Stored plutonium found to pose major hazards The 26 metric tons of plutonium scraps and fragments and plutonium-containing solutions stored at U.S. nuclear weapons plants pose "significant hazards to work-ers, the public, and the environment, and little progress has been made to aggres-sively address the problem/' says a De-partment of Energy report.
At nearly all 13 sites where large quantities are found, plutonium presents a major risk to workers, the extensive survey concludes. And at several sites, it could cause problems for the public and environment in the event of explosions, fires, or other catastrophes.
Much of the plutonium is stored in containers designed to be temporary, which are now deteriorating. Some also is stranded as residues called holdups in ducts, piping, and glove boxes. Potential dangers also are posed by poor mainte-nance and obsolete design at some buildings where plutonium is kept.
Until the late 1980s, plutonium was manufactured and made into warheads at the 13 DOE sites. Plutonium produc-tion stopped abruptly at the end of the Cold War, and many production facili-ties are in an abandoned or poorly maintained condition.
For the survey, teams of experts visited the sites. They evaluated the conditions of plutonium storage and the institutional controls that protect workers, the public, and the environment. Citizens, workers, state and federal regulators, and repre-sentatives of public interest groups par-ticipated in the survey along with DOE experts and outside consultants.
The survey identifies 299 environmen-tal, safety, and health problems at the sites. The most severe problems are at Rocky Flats, Colo.; Savannah River, S.C.; Hanford, Wash.; and Los Alamos, N.M. The 6,000 or so pits (hollow metal-clad plutonium spheres) stored at the Pantex site near Amarillo, Tex., present some risks, but these are judged low com-pared with the risks posed by plutonium at most of the other 12 sites. The mass of the pitsa classified numberis not in-cluded in the 26-metric-tons figure.
Of the 26 metric tons, 13.0 are stored as metal, 8.7 are in scrap and residues, 3.3 are in oxide form, and 0.7 is dis-solved in solutions. The remainder is in other forms.
ACS dedicates renovated headquarters building
The ACS Board of Directors took a break from its meeting earlier this month to dedicate the society's reno-vated headquarters building in Wash-ington, D.C. At the ceremony in the still-unfinished lobby, board chair-man Paul H. L. Walter (from left) and Joan E. Shields, chairman of the Soci-ety Committee on Budget & Finance, show the new cornerstone, observed by executive director John K Crum and president Ned D. Heindel. The ceremony included display of a time capsule bearing samples of ACS pub-lications, informational items, and soft-warereflecting advances in many chemical fieldsto be inserted behind the cornerstone. Also displayed were the contents of a time capsule put into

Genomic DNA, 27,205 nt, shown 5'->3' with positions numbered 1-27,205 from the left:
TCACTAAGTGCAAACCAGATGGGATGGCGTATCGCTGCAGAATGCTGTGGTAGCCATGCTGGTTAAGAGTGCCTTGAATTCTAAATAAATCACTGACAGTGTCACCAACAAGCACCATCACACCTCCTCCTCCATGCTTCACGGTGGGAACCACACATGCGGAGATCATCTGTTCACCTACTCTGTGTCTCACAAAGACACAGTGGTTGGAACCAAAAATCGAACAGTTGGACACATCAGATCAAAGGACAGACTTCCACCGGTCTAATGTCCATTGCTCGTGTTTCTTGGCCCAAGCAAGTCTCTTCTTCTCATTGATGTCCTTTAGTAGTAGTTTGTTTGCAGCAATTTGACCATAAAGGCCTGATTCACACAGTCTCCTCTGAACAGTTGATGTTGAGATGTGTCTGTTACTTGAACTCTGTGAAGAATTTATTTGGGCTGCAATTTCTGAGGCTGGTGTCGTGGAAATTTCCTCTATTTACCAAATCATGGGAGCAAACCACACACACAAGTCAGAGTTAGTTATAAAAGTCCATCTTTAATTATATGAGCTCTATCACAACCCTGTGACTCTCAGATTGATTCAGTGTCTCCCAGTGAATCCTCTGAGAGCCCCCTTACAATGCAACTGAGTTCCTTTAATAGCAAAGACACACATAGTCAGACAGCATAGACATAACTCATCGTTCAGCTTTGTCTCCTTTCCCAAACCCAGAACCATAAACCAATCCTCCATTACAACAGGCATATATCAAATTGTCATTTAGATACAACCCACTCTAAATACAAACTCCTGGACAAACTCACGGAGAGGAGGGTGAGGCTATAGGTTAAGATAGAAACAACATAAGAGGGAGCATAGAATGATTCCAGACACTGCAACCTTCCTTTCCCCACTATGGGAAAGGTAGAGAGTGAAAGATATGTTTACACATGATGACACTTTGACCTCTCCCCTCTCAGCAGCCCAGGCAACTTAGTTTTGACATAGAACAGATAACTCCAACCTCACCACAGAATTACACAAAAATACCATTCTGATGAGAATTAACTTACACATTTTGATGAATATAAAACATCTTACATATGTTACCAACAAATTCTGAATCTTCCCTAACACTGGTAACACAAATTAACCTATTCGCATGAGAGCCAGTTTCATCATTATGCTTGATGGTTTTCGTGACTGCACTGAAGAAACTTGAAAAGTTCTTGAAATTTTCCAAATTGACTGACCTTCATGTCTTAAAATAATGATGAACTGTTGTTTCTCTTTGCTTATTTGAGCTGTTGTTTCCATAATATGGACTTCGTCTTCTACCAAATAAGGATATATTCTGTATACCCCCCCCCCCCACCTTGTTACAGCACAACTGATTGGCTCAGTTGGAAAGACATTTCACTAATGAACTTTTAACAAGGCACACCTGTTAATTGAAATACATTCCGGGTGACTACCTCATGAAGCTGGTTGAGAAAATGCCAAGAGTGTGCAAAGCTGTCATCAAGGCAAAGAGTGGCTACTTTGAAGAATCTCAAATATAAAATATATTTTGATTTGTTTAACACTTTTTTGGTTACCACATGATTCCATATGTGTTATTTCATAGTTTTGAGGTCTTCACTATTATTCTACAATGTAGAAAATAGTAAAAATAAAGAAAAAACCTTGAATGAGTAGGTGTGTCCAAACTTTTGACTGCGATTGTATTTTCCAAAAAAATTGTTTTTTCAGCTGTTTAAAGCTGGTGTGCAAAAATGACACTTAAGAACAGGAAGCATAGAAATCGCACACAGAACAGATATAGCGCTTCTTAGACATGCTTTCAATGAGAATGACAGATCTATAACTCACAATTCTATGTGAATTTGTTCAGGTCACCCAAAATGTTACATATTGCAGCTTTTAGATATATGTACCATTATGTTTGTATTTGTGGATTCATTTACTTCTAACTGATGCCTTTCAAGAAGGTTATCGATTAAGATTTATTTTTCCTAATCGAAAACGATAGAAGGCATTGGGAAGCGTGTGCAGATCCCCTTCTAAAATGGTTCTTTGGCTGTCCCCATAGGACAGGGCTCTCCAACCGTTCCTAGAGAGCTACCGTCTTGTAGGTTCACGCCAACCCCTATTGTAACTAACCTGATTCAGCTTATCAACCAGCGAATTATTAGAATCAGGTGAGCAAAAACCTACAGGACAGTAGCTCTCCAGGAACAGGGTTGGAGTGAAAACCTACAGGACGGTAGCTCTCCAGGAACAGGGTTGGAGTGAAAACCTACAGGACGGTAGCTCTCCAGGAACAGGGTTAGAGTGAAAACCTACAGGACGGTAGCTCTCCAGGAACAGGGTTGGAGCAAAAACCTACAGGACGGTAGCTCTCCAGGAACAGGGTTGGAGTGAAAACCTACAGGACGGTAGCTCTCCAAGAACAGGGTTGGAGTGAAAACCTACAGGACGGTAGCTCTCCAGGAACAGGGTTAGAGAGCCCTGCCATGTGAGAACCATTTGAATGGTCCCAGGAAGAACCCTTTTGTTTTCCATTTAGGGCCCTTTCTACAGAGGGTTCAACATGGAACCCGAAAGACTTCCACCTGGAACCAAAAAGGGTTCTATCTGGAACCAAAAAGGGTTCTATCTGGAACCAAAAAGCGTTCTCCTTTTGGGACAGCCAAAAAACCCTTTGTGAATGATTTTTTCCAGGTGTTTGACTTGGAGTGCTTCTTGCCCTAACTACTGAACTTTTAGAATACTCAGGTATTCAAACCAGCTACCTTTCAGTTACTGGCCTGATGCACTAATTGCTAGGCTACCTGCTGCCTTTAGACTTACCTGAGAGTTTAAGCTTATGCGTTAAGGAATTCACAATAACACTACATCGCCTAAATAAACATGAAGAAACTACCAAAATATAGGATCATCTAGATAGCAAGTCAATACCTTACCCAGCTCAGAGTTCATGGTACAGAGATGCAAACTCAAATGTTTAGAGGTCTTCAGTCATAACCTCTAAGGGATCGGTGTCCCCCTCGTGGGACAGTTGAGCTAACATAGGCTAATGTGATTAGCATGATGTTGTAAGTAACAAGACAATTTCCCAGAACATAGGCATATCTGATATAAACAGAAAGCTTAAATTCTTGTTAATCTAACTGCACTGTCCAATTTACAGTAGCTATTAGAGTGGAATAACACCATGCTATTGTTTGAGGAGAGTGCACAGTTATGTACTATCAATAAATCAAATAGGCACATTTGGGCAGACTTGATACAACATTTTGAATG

the building when it was constructed in 1959. The 1959 capsule will be placed behind the new capsule. The $11 million revamping (including ren-ovation and relocation costs), which began last May, is more than two weeks ahead of schedule, Crum says, and ACS staff members will return from temporary quarters to the head-quarters building in late February and early March. Shields, who also chairs the ACS Board ad hoc Committee on Property Development, notes the com-mittee considered moving ACS head-quarters to the Virginia suburbs. But after studying the facts and figures, the decision was made to stay "at our prestigious 16th Street address/'
The solutionsusually nitric acid so-lutionspose the greatest hazards. The solutions are contained in polyethylene bottles, plastic-lined tanks, stainless steel tanks, storage drums, and process pip-ing. None of these is designed for long-term storage. Radiolysis and acid often embrittle the plastic containers and gas-kets, which can lead to rupture and leaks. In solution, alpha particles from plutonium break down the plastic con-tainers or water to generate hydrogen, which can cause fires and explosions. Plutonium also can precipitate from the solutions and reach a critical mass. This has already led to spontaneous fission and explosions.
The plutonium metal at most DOE sites is stored in containers that allow air and moisture to enter, resulting in oxida-tion. Many of the containers also include
a plastic bag. Hydrogen from radiolytic decay of plastic can form plutonium hy-dride, which catalyzes rapid formation of plutonium oxide. This has ruptured some containers because plutonium ox-ide has a much greater volume than plutonium.
Buildings 771 and 776 at Rocky Flats are considered the most dangerous. Building 771 has 1,350 packages of plu-tonium in contact with plastic. Its tanks and process piping are leaking plutoni-um nitrate solutions. Building 776 has more than 3,700 packages of plutonium in contact with plastic. Both facilities also have kilogram quantities of plutonium in ducts and glove boxes and have limit-ed maintenance of safety systems. Both sites were radioactively contaminated during major fires.
DOE will complete a plan for remediat-
DECEMBER 12,1994 C&EN 7
ACS dedicates renovated headquarters building